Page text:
Liver and heart may be situated at a distance in the body but they are still very closely related. These both also account for some most important organs in the body without which it is not possible for any human to survive. In order to have a healthy heart, you must have a good liver function as well. Liver dysfunction can cause many health problems — one of which is heart concerns. It is estimated that about one in four adults worldwide has a liver condition that may put them at risk for heart disease. Today, let us understand and know about the effects of liver problems that could affect your heart.
How Does Your Liver Affect Heart?
We spoke with Dr. Pankaj Puri, Director, Gastroenterology and Hepatobiliary Sciences, Fortis Hospital, to understand the link between liver dysfunctions and heart problems. He told that when the liver is not functioning properly, it may affect different functions of your heart, it can include the following-
- Causes high blood pressure
- Blood clotting issues
- Impeding the metabolization of fats and causing systemic inflammation
- Oxidative stress
Both heart and liver diseases are regarded as a serious burden on the health system and could be a leading cause of deterioration of quality of life. It might even shorten your life expectancy. A common liver ailment fatty liver could also cause complications if not treated and diagnosed within time. Hence it can be said that liver dysfunctions can affect your heart in multiple ways and you need to take relevant precautions in order to prevent adversities.
Prevention Tips For Liver Ailments To Reduce Heart Risks
In most of the conditions, it has been observed that diet plays a major role in increasing liver problems resulting in heart complications. Eating a diet high in saturated fats, trans fat, and cholesterol, Not getting enough physical activity, Drinking too much alcohol can raise blood pressure levels and the risk for heart disease. Here are some tips advised by the doctor that you must follow in order to lower the risk.
1. Limit fried fast food and processed foods.
2. Replace energy from saturated fats such as butter, coconut oil and cream, with healthy unsaturated fats. It should include seeds and plants like extra virgin olive oil, avocado, sunflower, canola, safflower, peanut, soybean and sesame. You should also have foods such as nuts, seeds, avocado, olives and soy.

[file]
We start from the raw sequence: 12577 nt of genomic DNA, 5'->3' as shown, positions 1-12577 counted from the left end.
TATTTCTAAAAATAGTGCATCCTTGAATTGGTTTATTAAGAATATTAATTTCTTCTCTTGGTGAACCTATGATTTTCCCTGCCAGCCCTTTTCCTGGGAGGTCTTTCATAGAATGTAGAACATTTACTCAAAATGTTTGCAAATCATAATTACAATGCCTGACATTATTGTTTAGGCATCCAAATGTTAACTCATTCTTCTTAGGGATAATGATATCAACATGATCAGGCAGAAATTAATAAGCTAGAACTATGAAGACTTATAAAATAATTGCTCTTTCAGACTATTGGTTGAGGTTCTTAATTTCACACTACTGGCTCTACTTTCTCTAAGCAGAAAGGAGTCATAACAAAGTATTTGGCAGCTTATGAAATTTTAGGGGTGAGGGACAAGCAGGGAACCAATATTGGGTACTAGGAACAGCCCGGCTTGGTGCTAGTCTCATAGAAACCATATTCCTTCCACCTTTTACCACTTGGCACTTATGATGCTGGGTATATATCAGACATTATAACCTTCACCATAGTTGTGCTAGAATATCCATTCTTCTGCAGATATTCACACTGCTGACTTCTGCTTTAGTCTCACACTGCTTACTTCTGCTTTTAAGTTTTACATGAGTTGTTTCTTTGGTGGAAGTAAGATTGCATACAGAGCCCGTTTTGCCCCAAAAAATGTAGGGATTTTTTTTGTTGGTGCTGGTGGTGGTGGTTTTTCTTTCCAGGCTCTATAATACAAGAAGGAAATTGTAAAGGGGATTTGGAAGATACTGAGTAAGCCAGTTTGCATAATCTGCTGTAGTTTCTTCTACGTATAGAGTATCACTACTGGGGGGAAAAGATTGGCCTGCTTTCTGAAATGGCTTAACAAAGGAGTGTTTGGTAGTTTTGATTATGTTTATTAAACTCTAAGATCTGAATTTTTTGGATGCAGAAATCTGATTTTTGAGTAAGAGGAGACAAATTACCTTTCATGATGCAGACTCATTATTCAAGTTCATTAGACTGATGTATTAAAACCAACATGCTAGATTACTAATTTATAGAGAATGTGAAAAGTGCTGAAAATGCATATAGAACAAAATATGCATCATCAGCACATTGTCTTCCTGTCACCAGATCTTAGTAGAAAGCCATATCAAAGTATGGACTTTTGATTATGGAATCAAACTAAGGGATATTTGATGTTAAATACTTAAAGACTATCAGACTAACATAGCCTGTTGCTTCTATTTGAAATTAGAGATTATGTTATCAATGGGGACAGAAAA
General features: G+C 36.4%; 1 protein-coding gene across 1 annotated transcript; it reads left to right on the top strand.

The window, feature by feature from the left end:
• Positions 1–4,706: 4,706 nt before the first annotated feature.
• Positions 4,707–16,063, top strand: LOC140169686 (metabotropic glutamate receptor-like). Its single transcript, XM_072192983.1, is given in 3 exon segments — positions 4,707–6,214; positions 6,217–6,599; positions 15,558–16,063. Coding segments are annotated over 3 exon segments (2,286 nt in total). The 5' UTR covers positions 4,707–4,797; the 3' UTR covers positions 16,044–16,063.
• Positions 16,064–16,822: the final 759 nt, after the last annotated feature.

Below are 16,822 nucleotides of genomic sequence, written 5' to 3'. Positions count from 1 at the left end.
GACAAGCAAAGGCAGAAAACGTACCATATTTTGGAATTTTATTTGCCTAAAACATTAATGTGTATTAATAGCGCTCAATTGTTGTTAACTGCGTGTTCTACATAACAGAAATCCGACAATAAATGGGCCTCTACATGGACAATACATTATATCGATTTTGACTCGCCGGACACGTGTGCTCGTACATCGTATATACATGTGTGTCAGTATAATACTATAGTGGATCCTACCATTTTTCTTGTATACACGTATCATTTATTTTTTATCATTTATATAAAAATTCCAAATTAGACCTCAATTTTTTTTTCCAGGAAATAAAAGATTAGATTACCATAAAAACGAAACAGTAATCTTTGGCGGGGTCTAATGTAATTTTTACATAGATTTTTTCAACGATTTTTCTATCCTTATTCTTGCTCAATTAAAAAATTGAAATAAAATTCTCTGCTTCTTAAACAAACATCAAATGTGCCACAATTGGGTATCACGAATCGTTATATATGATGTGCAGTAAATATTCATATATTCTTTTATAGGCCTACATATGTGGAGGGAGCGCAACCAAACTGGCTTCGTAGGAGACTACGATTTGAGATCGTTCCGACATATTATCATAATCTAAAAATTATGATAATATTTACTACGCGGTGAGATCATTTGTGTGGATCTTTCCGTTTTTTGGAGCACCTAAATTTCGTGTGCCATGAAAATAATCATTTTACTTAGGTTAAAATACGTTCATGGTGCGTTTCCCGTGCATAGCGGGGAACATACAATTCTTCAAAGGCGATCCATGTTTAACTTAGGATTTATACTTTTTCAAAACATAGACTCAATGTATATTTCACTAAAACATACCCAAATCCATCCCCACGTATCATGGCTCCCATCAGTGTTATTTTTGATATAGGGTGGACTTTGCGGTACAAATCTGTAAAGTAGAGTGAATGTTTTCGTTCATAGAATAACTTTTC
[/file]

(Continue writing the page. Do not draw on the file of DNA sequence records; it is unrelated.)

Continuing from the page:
3. Increase the amount and variety of plant foods – eat more vegetables, fruits and wholegrain cereals.
4. Reduce intake of refined sources of carbohydrates with higher glycaemic indices including foods with added sugars.
5. Limit unprocessed red meats (such as beef, veal, mutton, lamb, pork, kangaroo, rabbit, and other game meats) to a maximum of 350 g (cooked weight) per week.
6. Avoid processed meat (such as sausages, ham, salami and prosciutto) in most conditions. It can really have a negative impact on your heart health.
7. Trim all visible fat from meat and remove skin from poultry.
8. Eat legumes regularly– like baked beans (reduced salt), soybeans, lentils and tofu.
9. Snack on a handful of raw, unsalted nuts on most days of the week, especially walnuts and almonds.
10. Eat oily fish at least once per week.
11. Reduce your salt intake – avoid packaged and processed foods, limit fast foods and salty foods. Replace salt at the table and in cooking, with herbs and spices for flavor.
12. Check the sodium content of foods and choose the lowest sodium products.
13. If you have elevated cholesterol levels, switch to low-fat or non-fat dairy products and have no more than 7 eggs per week.
14. If you drink alcohol, have no more than 2 standard drinks on any one day. A high alcohol intake increases blood pressure and can increase triglycerides in the blood.
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